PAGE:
If You Eat Any Fruits Or Veggies At All, You’re Doing Better Than Half Of America

High angle view of green fruits and vegetables on plates Trinette Reed via Getty Images

If you’re feeling down about how you eat, consider this: if you eat about one cup of fruit and more than 1.5 cups of vegetables a day, you’re actually eating better than about half of all Americans. If you eat 1.5 cups of fruit (the recommended serving size for an adult), you’re doing better than more than three-fourths of Americans. And if you eat two cups of vegetables a day (another recommended serving size), that’s better than almost 90 percent of your neighbors.

We say this not to put down our fellow Americans, but to point out that eating more fruits and vegetables is linked to lower rates of heart disease, stroke and a few kinds of cancer. Fruits and vegetables help people maintain healthy weights, the fiber in fruits and vegetables help keep our bowel movements on schedule and there’s even some evidence that fruits and vegetables can give your skin a more attractive glow.

So what holds people back from chowing down on their greens (and purples, and reds, and oranges, and yellows)? One theory is that vegetables and fruit are just not very … convenient. They don’t come in a ready-to-eat package, you have to generally wash and/or chop them first, and some vegetables need to be cooked in order for people to enjoy their taste to the fullest. If you don’t eat or freeze them by a certain date, they rot, which means you’re out some cabbage (and maybe actual cabbage). And speaking of money, some people may find that fresh fruits and vegetables cost too much, or aren’t available for affordable prices in stores near where they live.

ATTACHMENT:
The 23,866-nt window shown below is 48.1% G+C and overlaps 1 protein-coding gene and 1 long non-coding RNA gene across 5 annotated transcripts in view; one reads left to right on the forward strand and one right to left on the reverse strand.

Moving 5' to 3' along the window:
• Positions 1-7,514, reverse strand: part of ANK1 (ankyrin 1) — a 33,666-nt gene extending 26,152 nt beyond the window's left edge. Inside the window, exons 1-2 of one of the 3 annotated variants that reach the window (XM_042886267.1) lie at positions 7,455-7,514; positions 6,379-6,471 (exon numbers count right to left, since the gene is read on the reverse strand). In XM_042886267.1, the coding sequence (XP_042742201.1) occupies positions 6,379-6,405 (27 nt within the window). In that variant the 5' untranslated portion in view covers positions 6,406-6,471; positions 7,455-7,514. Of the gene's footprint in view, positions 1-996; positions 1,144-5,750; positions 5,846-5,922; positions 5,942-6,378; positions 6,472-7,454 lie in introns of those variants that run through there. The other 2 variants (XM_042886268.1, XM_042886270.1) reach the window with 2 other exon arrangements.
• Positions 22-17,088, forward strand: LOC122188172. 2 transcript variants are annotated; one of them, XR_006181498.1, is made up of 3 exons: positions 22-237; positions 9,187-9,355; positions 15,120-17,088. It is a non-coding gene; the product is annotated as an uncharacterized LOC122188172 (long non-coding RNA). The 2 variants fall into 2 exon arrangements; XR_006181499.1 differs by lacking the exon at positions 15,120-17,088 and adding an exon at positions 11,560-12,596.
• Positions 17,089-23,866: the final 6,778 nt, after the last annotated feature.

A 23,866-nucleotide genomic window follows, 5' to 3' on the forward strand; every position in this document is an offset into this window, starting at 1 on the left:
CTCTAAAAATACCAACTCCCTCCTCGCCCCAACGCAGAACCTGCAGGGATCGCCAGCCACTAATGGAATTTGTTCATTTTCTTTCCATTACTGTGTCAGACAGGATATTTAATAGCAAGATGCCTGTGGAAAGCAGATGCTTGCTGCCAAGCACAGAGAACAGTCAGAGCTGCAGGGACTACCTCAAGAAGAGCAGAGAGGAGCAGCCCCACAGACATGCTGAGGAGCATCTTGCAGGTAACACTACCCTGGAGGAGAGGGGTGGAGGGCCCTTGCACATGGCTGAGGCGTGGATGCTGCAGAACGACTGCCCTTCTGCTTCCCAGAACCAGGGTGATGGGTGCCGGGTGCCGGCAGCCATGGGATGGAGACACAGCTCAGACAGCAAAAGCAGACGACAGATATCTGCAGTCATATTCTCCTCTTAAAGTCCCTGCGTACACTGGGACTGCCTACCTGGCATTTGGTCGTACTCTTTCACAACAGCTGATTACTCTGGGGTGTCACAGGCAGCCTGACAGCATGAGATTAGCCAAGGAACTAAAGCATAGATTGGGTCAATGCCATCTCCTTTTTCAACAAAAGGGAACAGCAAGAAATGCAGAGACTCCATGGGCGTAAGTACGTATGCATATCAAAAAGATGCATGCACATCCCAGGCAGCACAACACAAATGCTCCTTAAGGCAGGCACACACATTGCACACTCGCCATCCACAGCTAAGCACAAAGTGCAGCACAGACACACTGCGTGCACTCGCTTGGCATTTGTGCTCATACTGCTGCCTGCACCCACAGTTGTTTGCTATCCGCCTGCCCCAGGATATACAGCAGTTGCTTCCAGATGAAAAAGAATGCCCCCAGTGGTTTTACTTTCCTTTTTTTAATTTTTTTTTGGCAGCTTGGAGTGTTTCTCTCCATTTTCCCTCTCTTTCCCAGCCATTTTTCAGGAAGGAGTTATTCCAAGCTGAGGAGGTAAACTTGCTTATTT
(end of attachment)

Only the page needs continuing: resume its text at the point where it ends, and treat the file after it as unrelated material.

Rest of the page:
There are a lot of things our government can do to help make fresh produce more affordable for all. The state of California, land of the perpetual farmers market season,matches food benefits that people spend at farmers markets with extra money, and policy experts like Marion Nestle say there’s no reason the federal government can’t subsidize the fruit and vegetable industry the way they do corn or soybeans.

But another fundamental reason people don’t eat vegetables is that they simply don’t like the way they taste. While all vegetables have natural sugars in them, some may taste bitter to the uninitiated. Others might have bad memories from when they were forced to eat certain dishes as a child. Others, like Phil Rosenthal, host of the travel and food show “I’ll Have What Phil’s Having,” may just have the unluckiness to be born into a family of lackluster cooks who made all food taste bad. No matter what your story, here are a few tips from nutritionist Nancy Farrell, spokeswoman of the Academy of Nutrition and Dietetics, on how to slowly, gently, ease vegetables and fruits into your life.

More at MSN Health & Fitness

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